European banks will require 280 billion euros ($380 billion) of extra capital in 2014 to meet reforms aimed at avoiding a repeat of the global financial crisis, according to a report published Thursday.
The report by auditors PricewaterhouseCoopers said that banks would be forced to turn to the market to raise 180 billion euros of the required capital, as other methods of securing the funds -- including the sale of assets -- would fall short of closing the gap.
"Between the requirements under Basel III and the ECB Comprehensive Assessment, European banks are facing another turbulent couple of years," said Miles Kennedy, PwC financial services partner.
Under the so-called Basel III banking reforms which are being phased in from 2013 to January 2019, banks are required to set aside a capital cushion of at least 7.0 percent of the total risks they are carrying.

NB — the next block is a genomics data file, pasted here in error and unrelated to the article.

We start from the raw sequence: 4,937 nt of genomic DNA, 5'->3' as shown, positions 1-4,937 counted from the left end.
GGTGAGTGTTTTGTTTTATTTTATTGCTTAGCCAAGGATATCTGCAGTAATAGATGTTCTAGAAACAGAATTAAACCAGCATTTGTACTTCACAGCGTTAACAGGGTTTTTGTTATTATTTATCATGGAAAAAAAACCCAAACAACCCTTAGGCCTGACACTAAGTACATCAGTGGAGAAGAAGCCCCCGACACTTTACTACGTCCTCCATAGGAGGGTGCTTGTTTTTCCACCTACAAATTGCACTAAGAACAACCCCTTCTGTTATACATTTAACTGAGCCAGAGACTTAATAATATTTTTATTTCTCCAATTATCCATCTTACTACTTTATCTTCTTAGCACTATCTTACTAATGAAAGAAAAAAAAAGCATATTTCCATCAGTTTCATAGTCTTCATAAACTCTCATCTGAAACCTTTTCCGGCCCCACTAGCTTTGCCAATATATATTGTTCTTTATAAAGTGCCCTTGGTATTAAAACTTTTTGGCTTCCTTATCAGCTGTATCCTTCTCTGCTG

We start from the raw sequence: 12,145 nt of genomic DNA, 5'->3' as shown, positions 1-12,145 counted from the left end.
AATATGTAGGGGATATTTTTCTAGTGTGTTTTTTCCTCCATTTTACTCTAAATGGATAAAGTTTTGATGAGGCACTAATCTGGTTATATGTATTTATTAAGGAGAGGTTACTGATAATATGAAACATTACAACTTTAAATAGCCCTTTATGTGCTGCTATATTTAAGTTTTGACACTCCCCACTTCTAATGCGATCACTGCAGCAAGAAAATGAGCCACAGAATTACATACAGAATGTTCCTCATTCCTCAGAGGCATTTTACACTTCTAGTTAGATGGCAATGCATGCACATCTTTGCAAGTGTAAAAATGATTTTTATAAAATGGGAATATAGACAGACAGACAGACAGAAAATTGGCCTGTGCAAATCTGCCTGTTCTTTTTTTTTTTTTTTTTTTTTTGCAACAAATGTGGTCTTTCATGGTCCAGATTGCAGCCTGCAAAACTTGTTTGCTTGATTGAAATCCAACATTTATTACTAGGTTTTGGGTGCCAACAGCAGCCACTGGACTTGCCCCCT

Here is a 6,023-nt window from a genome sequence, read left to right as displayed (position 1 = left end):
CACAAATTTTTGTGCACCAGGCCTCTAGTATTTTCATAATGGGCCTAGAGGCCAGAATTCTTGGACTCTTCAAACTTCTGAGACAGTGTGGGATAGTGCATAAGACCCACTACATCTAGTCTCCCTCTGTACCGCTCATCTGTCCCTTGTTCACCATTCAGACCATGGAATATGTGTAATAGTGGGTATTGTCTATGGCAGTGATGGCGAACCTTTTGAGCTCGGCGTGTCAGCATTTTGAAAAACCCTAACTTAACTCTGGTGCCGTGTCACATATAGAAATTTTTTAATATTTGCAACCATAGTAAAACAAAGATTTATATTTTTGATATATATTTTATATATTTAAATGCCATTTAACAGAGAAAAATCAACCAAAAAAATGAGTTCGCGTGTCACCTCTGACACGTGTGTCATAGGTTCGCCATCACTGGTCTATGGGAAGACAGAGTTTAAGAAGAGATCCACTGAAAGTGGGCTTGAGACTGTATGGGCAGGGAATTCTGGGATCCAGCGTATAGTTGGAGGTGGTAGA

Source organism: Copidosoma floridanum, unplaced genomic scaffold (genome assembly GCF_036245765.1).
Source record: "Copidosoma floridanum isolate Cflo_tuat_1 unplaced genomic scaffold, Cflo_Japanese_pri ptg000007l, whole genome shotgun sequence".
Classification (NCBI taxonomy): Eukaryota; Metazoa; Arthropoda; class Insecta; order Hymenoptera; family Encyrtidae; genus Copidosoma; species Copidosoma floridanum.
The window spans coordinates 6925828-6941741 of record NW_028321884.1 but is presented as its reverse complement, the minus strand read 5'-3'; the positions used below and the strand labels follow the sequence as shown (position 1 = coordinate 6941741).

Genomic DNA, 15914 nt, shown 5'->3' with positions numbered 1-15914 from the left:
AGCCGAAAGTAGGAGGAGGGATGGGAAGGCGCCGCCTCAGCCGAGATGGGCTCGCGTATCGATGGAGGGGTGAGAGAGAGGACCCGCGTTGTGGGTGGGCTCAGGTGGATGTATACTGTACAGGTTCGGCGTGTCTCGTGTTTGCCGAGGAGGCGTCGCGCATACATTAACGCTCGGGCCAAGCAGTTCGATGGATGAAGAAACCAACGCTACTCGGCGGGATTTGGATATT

Banks in the eurozone are also due next year to have their books examined by the European Central Bank, which will determine if they are building up a sufficient cushion in case of a crisis.
Several international banks had to turn to the state for rescue funds during the 2008 global financial crisis, when mortgages and other securities they were holding turned into bad debts.
Warning of tough competition for capital in 2014, PwC suggested that banks should seek to raise funds "sooner rather than later" in order to "mitigate the risk of market disruption or volatility".
"Although the environment for capital raising is becoming more favourable, 180 billion euros is still a lot for the market to absorb in the short term. So the competition for new capital will be fierce," said Kennedy.